Over the last five years, the OBR has made great efforts to understand and analyse the fiscal implications of climate change. To date, our analysis has focused primarily on mitigation risks, most notably in the climate change chapter of our 2021 Fiscal risks report (FRR) which provided the UK’s first comprehensive estimate of the fiscal costs of reaching the Government’s legislated net zero target by 2050. However, in order to both put this work estimate of mitigation costs in the appropriate context and to provide a more complete picture of the overall fiscal and economic implications of climate change, it is important to deepen our understanding of the potential economic and fiscal cost of climate change-related adaption and damage – some amount of which is likely to be necessary and inevitable even if all countries successfully meet their net zero objectives.

Against that background, this discussion paper sets out our plans for our future analytical work on the fiscal and economic implications of climate change. It aims to help inform the work plans of, seek feedback from, and facilitate collaboration with other bodies working on the economics of climate change.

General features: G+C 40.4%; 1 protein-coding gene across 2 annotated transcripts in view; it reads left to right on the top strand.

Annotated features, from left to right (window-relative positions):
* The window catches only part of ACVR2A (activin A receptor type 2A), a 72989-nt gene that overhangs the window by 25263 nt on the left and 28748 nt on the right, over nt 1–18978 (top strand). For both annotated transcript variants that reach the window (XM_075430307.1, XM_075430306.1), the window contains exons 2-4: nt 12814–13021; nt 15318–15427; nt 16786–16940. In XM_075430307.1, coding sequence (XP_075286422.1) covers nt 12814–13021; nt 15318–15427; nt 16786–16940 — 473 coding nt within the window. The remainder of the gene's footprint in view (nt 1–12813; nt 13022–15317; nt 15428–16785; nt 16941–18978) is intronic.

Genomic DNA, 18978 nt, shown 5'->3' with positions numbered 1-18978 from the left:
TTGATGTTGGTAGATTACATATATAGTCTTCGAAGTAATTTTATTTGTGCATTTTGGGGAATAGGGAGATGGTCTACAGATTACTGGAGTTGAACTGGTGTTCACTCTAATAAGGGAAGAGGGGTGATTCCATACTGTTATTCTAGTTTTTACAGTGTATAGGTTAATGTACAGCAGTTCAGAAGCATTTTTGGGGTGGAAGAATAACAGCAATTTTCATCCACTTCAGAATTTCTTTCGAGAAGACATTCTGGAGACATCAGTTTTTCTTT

In light of the description in our report , we would welcome views on the following questions:

  1. Are these the correct areas of focus (as set out in our discussion paper), given our scope and mandate?
  2. What work have you done that could help in this analysis?
  3. What work do you have forthcoming in this space that we could draw upon in the coming years?
  4. How would our analysis in these areas be of most use to you and your organisation?

We are now requesting responses to these questions and – given our limited expertise in this area – would be particularly grateful for responses that detail further areas of inquiry that may not have been mentioned in the paper supported by research and evidence we can draw on in our future analysis. Please send all comments to [email protected] – ideally by 20 December 2023. Please indicate whether you are happy for us to cite your submissions publicly.